TICO BULL – The holiday season is here which is celebrated by many with alcohol. And if you are like most, you will be looking for bargains for a bottle of Johnny or Jack.

But be careful, the bargain may not be such and possible put your health at risk.

My dear friend John S. sent me this note, something that I was totally unaware was even going on: discounters are refilling whiskey bottles to selling at low prices.

But what is really in those bottles?

John writes, “I had been buying bourbon at the xxxxx discount liquor store in La Guacima and a friend bought some Jack Daniels there but then he questioned the quality. He paid ¢13.000 colones and AutoMercado sells it for ¢25.000 We have since discovered that the best way to buy booze here is ONLY if the bottle comes with the plastic “anti-refill” thing in the neck of the bottle.

We thought that it was only a pour spout but have since found out that it’s real purpose is to prevent the bottle from being refilled with inferior liquor and sold to unsuspecting folks looking for a big discount. It was recommended that we buy liquor only in the big supermarkets, especially for health concerns, because who knows what the are refilling bottles with.”

Counterfeit bottles of whiskey, vodka, rum and other spirits are a growing problem for global drinks companies, forcing them into cat-and-mouse games with bootleggers.  “A third of the world’s alcohol is estimated to come from what we call illicit production,” Paul Varga, chief executive of Brown-Forman, told the Financial Times. “It can be very dangerous to the point of being poisonous.”

Paul Varga, chief executive of Brown-Forman, the maker of Jack Daniels whiskey, told the Financial Times that the company uses anti-refill caps for its larger bottles to prevent criminals from refilling them with other kinds of alcohol. Companies also contract security firms to devise security holograms, seals and inks that can be verified throughout the distribution process.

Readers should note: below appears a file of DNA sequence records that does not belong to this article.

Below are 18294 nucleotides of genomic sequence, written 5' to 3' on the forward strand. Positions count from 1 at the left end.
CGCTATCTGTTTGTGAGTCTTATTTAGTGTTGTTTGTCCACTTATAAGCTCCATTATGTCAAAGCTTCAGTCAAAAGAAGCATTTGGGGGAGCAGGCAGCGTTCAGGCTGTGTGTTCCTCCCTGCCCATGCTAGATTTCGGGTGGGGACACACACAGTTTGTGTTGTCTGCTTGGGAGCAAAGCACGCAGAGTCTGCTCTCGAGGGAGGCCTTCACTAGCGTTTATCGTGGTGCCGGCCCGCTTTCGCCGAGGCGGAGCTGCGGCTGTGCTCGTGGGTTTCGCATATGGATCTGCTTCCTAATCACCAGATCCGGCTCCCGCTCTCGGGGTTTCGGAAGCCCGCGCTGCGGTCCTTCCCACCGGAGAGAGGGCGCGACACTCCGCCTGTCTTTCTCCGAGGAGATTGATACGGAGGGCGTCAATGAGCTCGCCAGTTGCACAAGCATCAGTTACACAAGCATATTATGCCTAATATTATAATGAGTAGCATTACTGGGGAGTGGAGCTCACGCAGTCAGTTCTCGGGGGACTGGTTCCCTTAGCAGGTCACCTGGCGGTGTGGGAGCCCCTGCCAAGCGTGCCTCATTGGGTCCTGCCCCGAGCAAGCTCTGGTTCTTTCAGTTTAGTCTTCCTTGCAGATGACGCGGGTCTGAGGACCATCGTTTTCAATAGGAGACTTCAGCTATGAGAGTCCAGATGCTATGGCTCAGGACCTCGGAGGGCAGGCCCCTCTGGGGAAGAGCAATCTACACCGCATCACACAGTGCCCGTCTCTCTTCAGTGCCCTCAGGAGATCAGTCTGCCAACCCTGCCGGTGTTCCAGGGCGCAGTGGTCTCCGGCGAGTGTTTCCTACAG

John S continues, “My friend in Puriscal bought several liter bottles of JD. at the discount liq. store in La Guacima: ¢13,000, no import sticker, no pour spout. At a liquor store near Avalon (Santa Ana); ¢18.000 colones. Has a sticker and ‘anti-refill’ pour spout.

He compared 1 shot glass with each. The ¢13.000 was lighter in color, smelled different, tasted different.

I went to my local grocery store and bought a Liter  bottle of JD, came in a box, ¢14,850 (US$28.00). It had a distributors label on the back…BUT…no plastic pour spout. I just called the distributor here in Heredia and he told me that if the bottle does not have a plastic pour spout in the neck, it is fake. He called it an “anti-refill” protection. I hadn’t thought about the fact that it is there to prevent someone one from refilling the bottle with shit. So…no more purchases at the Chinese stores, discount liquor stores, etc.

Wow, that’s good to know. I suspected there was some knock-off stuff being distributed there. I started bringing my own Jack when I thought the stuff at the cheap stores was fake.”

Companies acknowledge the challenge of keeping up with creative counterfeiters.

“It can be very dangerous to the point of being poisonous.”

Now you know. Next time you shopping for liquor, keep in mind the “anti-refill” protection and if the bargain is too had to believe, you can believe that what’s inside the bottle probably isn’t what it should be.


Pura Vida, Mae.

Article first appeared on TicoBull.

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